Russia is apparently ready to flaunt its arms sales programs to countries at risk — or who pose a risk — of war and to do so in Africa. Recent reports announce that Moscow will continue modernizing Eritrean aircraft and sell Eritrea 80 of its Kornet-E anti-tank missiles, even though that country is on the brink of war with another Russian customer, Ethiopia. Although Ethiopia receives most of its weapons from Moscow, this is not an impediment to selling Eritrea anti-tank missiles that will obviously be used to repel Ethiopian armored advances, presumably using Russian-made tanks. Yet at the same time, Russian Foreign Minister Sergei Lavrov piously announced that both Russia and Eritrea sincerely want the “speediest settlement of conflicts on the African continent,” presumably including the dispute between these two states. Eritrean Foreign Minister Ali Seid Abdalla met with Lavrov in Moscow on April 13.
Undoubtedly Eritrea and Ethiopia’s rivalry for Moscow’s favor goes over well in a Russia desperate for influence wherever it can find it. Eritrea clearly is shopping for major power patrons and hopes to undermine at least some of Moscow’s prior support for Ethiopia. But what is clear, beyond Eritrea’s quest for leverage and enhanced capability, is Moscow’s quest for influence in Africa beyond the revenues it garners from arms sales. Russian spokesmen say that this development reflects Moscow’s intention to “activate the African track” of its foreign policy, and to focus on the following issues: Russia’s program for a new system of international relations, UN reform, bilateral relations with Eritrea, and Russia’s overall relations with African governments, particularly in the Horn of Africa.
More tangibly Russia is clearly interested in obtaining access to and influence over Eritrean minerals and energy holdings that may be discovered or developed. As Lavrov said, “There are prospects for this [enhanced cooperation] in geological survey, mineral resource development, fisheries, and construction.”
Apart from the utter cynicism of the policy of selling weapons to both sides in a rivalry that could again erupt into war, this new arms sales gambit confirms what has become a particularly sinister aspect of Russian arms sales, namely the sale of conventional weapons by both legal and illicit means to dubious states or even non-state entities. It is probably no accident that Viktor Boot, who is wanted in Belgium and a host of other countries for numerous and extensive cases of running weapons to Africa in the 1990s is being protected by the Russian government and appears openly in Moscow, as the New York Times reported last year.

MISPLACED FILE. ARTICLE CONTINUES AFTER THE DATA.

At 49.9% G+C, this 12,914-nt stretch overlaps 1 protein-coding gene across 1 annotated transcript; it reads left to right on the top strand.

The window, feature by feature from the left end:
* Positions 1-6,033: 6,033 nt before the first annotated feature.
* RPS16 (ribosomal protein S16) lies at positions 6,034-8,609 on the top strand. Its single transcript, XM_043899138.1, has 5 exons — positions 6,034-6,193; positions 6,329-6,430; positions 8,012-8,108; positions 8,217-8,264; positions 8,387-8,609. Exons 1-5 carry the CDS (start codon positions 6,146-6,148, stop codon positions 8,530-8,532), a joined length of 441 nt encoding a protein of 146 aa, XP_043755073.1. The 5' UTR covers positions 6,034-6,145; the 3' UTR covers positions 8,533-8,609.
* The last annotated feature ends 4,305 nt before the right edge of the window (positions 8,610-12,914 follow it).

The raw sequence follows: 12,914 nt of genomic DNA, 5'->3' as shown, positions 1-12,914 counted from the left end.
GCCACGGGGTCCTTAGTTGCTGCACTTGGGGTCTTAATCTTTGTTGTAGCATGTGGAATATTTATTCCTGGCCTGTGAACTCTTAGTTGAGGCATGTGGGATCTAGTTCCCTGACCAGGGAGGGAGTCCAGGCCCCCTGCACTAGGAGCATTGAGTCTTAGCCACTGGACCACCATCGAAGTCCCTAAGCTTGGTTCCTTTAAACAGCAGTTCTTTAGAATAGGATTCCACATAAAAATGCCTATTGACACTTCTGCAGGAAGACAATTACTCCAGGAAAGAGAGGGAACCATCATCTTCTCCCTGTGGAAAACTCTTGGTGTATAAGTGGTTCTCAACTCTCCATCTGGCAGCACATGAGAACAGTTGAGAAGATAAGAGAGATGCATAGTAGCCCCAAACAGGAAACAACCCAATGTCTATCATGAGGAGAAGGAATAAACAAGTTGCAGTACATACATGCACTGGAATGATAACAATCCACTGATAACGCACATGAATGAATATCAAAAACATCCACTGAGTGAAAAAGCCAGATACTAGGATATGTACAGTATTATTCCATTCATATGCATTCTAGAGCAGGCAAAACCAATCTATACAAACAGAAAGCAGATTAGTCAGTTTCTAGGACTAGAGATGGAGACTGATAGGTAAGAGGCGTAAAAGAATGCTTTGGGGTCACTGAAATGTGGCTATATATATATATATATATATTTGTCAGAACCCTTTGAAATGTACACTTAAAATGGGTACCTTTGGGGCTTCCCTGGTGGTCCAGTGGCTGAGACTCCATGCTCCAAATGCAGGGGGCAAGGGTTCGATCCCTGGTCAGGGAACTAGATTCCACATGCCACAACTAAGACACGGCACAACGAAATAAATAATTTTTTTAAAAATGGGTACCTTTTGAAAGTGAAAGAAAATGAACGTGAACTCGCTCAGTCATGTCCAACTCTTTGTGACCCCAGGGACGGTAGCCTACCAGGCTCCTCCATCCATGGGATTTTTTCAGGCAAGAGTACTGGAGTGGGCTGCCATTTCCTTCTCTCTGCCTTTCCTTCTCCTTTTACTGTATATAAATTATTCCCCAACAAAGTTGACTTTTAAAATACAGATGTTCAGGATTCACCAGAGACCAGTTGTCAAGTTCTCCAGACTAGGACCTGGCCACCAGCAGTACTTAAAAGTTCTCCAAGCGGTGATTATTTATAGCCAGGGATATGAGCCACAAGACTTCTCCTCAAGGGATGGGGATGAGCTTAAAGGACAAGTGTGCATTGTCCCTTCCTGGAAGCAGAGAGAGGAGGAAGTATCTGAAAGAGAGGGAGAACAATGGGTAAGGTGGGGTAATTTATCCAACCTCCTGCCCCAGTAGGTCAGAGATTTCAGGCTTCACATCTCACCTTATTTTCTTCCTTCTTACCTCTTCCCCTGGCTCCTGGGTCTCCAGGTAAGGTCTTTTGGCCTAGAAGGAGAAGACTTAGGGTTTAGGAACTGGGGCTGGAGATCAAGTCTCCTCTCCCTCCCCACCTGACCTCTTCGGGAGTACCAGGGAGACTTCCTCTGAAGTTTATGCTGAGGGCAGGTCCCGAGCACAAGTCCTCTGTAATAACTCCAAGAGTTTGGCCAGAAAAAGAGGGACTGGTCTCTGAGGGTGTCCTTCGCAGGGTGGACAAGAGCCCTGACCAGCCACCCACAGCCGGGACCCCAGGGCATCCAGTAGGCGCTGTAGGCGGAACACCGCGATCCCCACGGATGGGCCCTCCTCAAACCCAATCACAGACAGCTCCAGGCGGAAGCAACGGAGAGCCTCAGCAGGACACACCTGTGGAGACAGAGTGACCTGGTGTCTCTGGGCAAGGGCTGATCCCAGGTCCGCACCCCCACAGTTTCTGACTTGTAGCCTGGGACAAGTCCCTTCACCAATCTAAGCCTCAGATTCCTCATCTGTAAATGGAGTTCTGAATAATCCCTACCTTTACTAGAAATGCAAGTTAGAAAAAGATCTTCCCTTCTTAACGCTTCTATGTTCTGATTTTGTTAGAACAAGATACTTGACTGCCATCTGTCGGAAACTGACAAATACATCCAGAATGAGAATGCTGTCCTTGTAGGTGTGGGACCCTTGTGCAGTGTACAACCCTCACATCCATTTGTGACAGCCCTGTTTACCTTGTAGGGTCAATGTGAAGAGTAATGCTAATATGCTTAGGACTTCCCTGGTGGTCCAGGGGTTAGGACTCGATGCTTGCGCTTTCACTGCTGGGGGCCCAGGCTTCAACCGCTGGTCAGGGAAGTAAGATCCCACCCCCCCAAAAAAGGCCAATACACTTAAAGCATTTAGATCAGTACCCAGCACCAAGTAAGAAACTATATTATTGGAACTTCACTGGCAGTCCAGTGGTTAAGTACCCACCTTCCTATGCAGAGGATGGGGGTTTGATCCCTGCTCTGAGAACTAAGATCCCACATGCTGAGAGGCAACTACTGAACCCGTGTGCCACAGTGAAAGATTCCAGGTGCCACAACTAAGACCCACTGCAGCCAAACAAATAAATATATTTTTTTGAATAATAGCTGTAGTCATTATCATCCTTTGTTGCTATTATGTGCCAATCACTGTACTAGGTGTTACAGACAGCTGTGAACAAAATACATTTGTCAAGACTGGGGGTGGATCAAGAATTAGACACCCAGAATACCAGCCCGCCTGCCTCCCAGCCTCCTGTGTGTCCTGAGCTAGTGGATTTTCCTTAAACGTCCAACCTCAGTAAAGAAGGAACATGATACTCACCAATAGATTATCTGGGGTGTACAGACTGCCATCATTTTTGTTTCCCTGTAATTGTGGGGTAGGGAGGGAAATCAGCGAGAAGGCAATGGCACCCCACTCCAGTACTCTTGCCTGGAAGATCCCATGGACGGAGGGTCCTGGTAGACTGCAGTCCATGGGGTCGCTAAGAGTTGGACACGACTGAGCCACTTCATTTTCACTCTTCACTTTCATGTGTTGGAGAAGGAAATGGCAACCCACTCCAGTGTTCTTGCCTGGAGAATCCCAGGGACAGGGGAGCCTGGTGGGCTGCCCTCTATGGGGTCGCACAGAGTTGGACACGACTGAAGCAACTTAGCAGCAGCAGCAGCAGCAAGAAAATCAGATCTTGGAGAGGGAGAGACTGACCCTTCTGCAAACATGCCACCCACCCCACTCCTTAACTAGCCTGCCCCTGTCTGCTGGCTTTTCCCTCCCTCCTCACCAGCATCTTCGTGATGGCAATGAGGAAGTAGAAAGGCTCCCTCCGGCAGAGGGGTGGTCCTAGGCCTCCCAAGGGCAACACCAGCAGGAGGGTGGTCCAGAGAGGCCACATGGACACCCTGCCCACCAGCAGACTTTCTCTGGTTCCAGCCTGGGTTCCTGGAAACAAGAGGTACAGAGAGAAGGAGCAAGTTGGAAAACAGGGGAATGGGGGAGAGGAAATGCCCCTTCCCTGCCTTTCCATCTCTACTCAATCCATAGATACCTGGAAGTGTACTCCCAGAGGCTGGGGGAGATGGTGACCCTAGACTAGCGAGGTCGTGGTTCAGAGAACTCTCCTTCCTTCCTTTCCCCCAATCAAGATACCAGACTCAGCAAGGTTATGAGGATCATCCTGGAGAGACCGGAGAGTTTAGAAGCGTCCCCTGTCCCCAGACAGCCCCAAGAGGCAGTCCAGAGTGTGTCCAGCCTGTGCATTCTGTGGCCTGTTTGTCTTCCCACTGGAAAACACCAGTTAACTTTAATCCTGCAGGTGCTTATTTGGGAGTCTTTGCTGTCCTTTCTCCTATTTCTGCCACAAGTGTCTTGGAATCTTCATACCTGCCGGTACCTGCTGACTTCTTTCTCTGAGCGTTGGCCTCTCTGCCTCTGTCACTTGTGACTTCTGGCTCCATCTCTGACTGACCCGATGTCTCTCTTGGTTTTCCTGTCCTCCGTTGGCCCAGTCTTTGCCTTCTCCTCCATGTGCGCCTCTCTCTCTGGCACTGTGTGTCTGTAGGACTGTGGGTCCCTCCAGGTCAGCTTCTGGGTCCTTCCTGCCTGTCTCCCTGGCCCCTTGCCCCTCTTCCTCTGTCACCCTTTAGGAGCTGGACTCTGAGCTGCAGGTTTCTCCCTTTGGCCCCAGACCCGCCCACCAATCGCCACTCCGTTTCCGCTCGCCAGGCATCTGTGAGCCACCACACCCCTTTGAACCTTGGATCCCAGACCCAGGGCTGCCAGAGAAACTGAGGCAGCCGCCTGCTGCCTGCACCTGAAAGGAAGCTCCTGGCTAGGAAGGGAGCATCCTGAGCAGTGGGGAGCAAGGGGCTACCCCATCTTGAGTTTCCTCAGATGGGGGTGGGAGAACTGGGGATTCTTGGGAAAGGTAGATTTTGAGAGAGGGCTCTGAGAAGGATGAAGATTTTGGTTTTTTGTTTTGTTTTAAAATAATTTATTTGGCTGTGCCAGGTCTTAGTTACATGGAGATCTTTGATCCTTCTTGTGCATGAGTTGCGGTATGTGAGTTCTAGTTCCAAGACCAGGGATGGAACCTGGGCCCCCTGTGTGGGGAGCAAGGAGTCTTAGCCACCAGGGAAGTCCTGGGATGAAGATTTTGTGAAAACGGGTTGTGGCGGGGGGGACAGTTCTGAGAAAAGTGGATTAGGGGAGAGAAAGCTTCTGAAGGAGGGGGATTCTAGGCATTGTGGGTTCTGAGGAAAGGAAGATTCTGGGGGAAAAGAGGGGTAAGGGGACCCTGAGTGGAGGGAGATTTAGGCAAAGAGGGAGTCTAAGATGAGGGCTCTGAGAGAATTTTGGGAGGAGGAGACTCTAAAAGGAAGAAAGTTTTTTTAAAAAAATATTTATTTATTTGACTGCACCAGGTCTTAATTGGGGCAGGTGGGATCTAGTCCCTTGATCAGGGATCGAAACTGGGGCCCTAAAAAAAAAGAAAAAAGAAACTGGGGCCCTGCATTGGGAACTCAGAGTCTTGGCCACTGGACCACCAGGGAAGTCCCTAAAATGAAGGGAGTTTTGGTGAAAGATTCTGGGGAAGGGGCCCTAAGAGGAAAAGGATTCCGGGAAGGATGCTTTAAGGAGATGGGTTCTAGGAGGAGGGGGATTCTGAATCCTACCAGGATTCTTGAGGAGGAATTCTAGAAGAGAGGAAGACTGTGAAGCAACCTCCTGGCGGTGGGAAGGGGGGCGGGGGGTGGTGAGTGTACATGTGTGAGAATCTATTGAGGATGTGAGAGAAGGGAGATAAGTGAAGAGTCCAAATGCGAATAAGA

Likewise it is probably not coincidental that this latest effort to sell weapons to Third World countries in crisis zones comes immediately after the revelations of Russian arms sales to Venezuela and Syria, two states known for their willingness to support terrorism. And the amount of arms being sold to these states pales in relation to what Moscow is selling Iran, Russia’s third-largest customer and a certified sponsor of terrorists around the world. It is well known that the Russian defense industrial sector is still in desperate need of arms markets because it would otherwise collapse. The fact that it is pushing for such sales suggests that this industry remains a non-competitive one relative to other major sellers in the world market and that it is under considerable pressure from them.
Another disquieting aspect of this sale and of the weapons sales to Venezuela is that Moscow appears to be following the Chinese pattern of selling arms to states in the Third World that have large-scale energy or mineral holdings or that may possess a strategic location in order to enhance its access to those resources and gain influence over the buyer’s policies. In Beijing’s case there is some added evidence that not just weapons but Chinese military personnel go to these states to guard their government’s investment, as in Sudan, another client of Russia.
The multiplication of such unsavory arms sales and the evidence of pervasive corruption in the Russian government and defense industry, as well as their unbounded cynicism, hunger for cash, and willingness to sell to just about anyone suggests a fundamental irresponsibility at work in Russian policy, assurances to the contrary notwithstanding. Moreover, the question must be asked what exactly Russia gains form the sale of arms to the sponsors of terrorists or of new wars that destabilize whole areas. Apart from a few million dollars to arms producers or to highly placed elites who can assess “carrying charges” and be well paid for running guns to Ethiopia, Eritrea, or other countries how exactly does the Russian economy or the do the Russian people benefit from these essentially unproductive and even counterproductive gambits?
(Kommersant, April 15; RIA-Novosti, April 13, 14; Itar-Tass, April 13, 14; Eritrean Ministry of Information Shabait Website, April 15, 16; Interfax, April 14)